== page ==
Five Essential Capabilities: The Data Catalog
This is part one in our five part series on the essential capabilities of the competitive data-driven enterprise.
The most common form of data-enabled business problem solving begins with a hypothesis around business drivers and relationships within the data. Typically, a well tenured business analyst will pull together the data they know about or have access to in their department and proceed to build their analysis. This standard approach assumes that:
- The business analyst knows about and has access to all the data that might be relevant to the analysis.
- They understand the nomenclature of the data, its meaning and its usefulness. They know if there are flaws in the upstream business processes that might be causing the data to misrepresent what is happening in the real world, and they also know how to work with or around any of these biases and errors.
- They have the time in their day and the discipline to be diligent about documenting this tribal knowledge and imparting it upon others so that the organization can quickly and effectively onboard new analysts and scale out their ability to do data analysis.
Most veteran data analysts would agree that any combination of the above is rarely the status quo. Data analysts in one department or line of business often lack awareness of what other data could exist elsewhere in the enterprise that would improve their outcomes. What is worse, companies will often make large outlays for 3rd party data subscriptions and then will limit their ROI because of a lack of organization-wide knowledge that such powerful data assets are available for shared use.
Wikipedia for Your Business Data
To overcome these challenges, a powerful new capability has emerged in the form of a searchable catalog that functions as the organization’s Wikipedia or Google for enterprise data. The catalog should enable analysts to discover new data sources as well as understand and interpret them in the context of business analysis or data science. The most valuable data catalog solutions will offer powerful indexing and search and integrate with or catalyze the organization’s data governance program.
Following lean principles of product management, the office of the Chief Data Officer or the centralized data management function will rely heavily on the data catalog usage statistics to assign value to data assets and prioritize what information needs to be governed, mastered or integrated to increase data efficacy. In addition, you can use the data catalog as a low cost way of surfacing new data to consumers without first having to move it from an operational system into a warehouse or lake – simply add the source to the catalog and allow it to be crawled and indexed.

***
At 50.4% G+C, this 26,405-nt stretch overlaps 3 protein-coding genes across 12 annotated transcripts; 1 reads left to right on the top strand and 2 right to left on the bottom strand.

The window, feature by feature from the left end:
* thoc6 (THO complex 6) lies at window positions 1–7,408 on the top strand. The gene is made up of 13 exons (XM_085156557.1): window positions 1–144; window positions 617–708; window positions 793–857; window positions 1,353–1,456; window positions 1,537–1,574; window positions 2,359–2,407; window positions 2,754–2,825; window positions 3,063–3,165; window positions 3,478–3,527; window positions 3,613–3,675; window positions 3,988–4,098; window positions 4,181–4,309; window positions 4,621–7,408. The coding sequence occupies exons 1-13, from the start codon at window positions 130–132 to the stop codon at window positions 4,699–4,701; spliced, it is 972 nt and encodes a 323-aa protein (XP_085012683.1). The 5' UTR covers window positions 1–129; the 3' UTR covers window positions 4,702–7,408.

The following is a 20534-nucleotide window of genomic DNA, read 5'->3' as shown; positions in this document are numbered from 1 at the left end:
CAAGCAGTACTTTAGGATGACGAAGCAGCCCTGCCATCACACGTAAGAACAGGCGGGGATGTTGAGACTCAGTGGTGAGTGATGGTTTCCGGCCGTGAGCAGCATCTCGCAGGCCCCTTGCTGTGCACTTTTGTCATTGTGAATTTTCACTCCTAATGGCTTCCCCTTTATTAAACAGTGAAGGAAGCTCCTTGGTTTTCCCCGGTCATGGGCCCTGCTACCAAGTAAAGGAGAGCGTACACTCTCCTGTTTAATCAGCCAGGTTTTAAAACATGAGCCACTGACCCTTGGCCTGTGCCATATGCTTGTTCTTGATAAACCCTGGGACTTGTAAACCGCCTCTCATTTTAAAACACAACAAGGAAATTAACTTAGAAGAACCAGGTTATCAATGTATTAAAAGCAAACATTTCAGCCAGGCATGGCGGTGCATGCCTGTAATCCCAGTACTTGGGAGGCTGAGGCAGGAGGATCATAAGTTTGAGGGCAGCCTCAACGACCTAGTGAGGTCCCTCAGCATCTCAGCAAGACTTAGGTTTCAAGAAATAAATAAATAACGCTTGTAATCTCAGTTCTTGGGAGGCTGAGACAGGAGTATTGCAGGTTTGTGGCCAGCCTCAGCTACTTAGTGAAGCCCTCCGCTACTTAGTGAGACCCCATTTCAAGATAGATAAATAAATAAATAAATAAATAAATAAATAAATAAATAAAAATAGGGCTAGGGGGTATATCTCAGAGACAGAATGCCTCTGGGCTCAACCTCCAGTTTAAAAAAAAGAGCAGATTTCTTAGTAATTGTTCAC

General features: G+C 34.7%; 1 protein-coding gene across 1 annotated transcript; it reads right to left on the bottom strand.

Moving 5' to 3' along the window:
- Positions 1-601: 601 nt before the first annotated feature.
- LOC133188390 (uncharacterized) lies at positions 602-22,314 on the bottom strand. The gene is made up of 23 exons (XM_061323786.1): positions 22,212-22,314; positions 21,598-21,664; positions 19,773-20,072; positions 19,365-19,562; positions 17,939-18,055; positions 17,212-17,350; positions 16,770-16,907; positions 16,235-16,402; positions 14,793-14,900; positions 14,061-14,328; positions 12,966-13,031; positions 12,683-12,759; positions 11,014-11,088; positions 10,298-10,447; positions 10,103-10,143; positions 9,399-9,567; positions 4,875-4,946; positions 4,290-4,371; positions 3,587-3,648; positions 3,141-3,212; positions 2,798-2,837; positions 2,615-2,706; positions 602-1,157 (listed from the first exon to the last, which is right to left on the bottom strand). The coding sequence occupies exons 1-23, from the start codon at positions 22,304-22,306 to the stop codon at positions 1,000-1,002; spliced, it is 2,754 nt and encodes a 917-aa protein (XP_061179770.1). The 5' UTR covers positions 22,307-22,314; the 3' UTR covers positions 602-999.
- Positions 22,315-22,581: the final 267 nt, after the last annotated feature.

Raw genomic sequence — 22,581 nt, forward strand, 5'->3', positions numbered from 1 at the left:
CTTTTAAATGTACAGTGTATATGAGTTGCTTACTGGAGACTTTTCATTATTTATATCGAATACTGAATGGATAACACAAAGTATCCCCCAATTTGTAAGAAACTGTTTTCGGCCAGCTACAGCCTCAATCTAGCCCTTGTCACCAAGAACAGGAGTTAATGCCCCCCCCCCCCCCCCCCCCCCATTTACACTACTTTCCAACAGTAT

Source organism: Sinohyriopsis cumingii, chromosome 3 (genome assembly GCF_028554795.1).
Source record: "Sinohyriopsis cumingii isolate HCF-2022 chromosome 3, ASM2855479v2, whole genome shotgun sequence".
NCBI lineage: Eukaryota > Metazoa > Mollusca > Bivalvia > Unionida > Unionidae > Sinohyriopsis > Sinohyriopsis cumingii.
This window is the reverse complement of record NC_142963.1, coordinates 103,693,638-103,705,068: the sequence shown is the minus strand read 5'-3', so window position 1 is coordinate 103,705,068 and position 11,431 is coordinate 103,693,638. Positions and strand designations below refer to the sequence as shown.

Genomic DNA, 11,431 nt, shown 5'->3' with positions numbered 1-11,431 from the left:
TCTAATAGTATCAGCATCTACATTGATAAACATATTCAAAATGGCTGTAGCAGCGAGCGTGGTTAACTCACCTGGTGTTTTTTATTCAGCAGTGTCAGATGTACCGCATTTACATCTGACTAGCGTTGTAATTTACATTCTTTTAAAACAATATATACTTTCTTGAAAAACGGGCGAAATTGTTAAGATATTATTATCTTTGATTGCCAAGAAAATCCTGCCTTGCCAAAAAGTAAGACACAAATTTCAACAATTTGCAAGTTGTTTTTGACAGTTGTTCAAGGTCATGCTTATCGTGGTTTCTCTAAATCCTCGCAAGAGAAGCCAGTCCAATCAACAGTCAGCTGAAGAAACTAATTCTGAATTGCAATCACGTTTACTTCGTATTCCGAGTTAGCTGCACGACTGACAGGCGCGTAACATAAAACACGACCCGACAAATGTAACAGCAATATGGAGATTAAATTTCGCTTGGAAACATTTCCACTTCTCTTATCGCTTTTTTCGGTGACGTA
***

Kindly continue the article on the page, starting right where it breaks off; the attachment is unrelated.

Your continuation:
Next Up: Data Wrangling
Once an analyst or data scientist becomes aware and has developed a data understanding, the next step in the process is to blend and shape that data to support their analysis. In days of old, most analysts had one of a few options: plead with their highly specialized and often over-burdened ETL and data warehouse development team to model the data for them, or use SQL and Excel (or more likely some combination of all three). A new powerful class of data manipulation tools are enabling analysts to independently model data with fewer specialized skills and businesses are spending less on development and building new decision support applications faster and more frequently than ever.
Ironside was founded in 1999 as an enterprise data and analytics solution provider and system integrator. Our clients hire us to acquire, enrich and measure their data so they can make smarter, better decisions about their business. No matter your industry or specific business challenges, Ironside has the experience, perspective and agility to help transform your analytic environment.